Tokyo × RamenPage: 1/4
In a narrow alley in Ginza, there is a ramen restaurant called Kazami.
Here, you can try eating an unusual ramen soup made with sake kasu.
After opening in 2016, this place has become so popular that their ramen has been sold as a flavor of "cup noodles".
Nestled in the middle of the market, Wakatsuki has a history that goes all the way back to the start. Established in 1948, this shop made its mark with its homemade ramen noodles and classic yakisoba.
Do you believe that “racecourses are for gambling”? There’s actually a racecourse that’s practically a sightseeing location of its own, where you can enjoy fun events, gorgeous illuminations, and even amazing gourmet foods! That place is here, “Ohi Racecourse” in Tokyo’s Shinagawa.
If you're looking for a place to have lunch in Ginza, this is it! Savor the flavor of their extremely extravagant truffle noodles at a true French restaurant, "Le Kochia".Read Later
Le Kochia is an authentic French restaurant with a long history and a loyal following in Ginza. As introduced on the multimedia program, "A Lifetime of Truffles in One Meal", the chef has risen to the challenge of creating truffle noodles, only for lunch!
This time, I will be introducing “Menya Itto,” a super-famous restaurant that just about anyone who loves ramen knows about!
Among Numerous Ramen Restaurants in Tokyo, Which Offers Ramen Dishes That Will Please Our Palate Best? Ozeki Chinese Soba (Ozeki Chuka Soba) Definitely Comes Thoroughly Recommended!Read Later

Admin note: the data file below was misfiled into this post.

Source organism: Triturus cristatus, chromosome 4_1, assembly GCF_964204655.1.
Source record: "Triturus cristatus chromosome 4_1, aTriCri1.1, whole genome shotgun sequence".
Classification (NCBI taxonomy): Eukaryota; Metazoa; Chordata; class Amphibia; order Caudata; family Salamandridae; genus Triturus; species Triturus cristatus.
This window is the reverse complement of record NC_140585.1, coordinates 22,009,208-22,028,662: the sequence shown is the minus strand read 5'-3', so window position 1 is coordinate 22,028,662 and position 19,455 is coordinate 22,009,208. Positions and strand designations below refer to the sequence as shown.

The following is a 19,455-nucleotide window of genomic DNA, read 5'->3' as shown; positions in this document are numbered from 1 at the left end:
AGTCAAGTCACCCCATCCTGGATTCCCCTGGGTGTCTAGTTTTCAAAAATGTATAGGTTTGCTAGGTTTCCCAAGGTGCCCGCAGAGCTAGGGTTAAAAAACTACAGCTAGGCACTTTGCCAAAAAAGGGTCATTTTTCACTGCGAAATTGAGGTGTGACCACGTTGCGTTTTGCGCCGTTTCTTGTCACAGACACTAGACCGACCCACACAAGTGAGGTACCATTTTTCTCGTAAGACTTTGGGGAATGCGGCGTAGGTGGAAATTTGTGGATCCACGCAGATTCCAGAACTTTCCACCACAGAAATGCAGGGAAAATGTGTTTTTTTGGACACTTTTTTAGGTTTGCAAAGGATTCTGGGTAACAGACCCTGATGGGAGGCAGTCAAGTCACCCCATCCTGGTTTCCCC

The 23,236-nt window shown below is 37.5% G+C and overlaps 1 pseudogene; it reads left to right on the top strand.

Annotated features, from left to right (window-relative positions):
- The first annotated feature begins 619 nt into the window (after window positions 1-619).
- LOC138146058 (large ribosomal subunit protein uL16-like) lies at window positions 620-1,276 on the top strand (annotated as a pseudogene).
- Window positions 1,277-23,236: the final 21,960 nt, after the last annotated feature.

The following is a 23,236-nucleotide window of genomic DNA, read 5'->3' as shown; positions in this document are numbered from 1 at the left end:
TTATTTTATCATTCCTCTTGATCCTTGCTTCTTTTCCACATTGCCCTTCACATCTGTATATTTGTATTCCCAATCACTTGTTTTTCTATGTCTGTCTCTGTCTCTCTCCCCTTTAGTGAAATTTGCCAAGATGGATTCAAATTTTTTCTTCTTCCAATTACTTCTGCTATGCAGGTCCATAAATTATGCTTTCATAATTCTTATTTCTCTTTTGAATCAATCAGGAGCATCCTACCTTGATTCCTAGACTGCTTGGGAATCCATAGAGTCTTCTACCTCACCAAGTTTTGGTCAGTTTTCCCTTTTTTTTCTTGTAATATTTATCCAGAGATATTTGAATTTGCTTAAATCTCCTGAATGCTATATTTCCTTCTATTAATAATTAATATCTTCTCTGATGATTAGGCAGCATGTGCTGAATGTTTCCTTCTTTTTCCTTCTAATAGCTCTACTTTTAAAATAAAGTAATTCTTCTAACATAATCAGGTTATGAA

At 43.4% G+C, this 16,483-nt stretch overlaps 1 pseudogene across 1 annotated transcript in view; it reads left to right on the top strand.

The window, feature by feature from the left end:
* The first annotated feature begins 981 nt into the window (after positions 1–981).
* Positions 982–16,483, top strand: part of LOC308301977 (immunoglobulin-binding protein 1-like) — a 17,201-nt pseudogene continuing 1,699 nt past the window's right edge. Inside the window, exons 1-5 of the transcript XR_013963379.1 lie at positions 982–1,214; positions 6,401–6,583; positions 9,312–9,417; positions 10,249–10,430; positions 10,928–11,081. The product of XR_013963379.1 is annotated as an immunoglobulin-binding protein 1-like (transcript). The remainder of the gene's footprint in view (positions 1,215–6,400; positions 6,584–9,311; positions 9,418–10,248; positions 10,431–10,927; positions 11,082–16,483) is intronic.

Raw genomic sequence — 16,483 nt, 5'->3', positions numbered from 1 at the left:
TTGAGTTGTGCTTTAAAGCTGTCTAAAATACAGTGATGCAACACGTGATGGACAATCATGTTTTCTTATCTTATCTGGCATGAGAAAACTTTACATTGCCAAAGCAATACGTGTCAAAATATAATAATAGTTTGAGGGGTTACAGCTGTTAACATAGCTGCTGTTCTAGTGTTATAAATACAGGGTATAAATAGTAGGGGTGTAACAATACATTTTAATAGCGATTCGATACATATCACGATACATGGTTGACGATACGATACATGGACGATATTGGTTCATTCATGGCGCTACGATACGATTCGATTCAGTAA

If I were you who are a foreign visitor, I would have ramen for lunch during my stay in Tokyo (smile)! I have earned a living in Tokyo for more than 20 years since I left Ehime Prefecture when I was 19 years old. As for food, I do not think Tokyo offers much finer cuisine than my hometown does, but the ramen featured by Tokyo is really unequalled! It is too delicious for words!
On August 22, 2017, Lanzhou Mazilu Beef Lamian, reputed to be the most famous lamian brand in China, formally opened its first branch in Japan, which was located in Tokyo’s Jimbocho. Having heard of its tremendous popularity among the locals, I anticipated a long line before the restaurant to wait for trying its delicacies.
I’ve come to “Ramen Dai,” a restaurant around 3 minutes on foot from Gotanda Station. “Ramen Dai” serves ramen derived from the Jiro Horikiri style. Horikiri style is one of the variations of the original Jiro style. Ramen Dai has focused its locations in Tokyo, but it also has locations in areas like Kyoto and Fukuoka.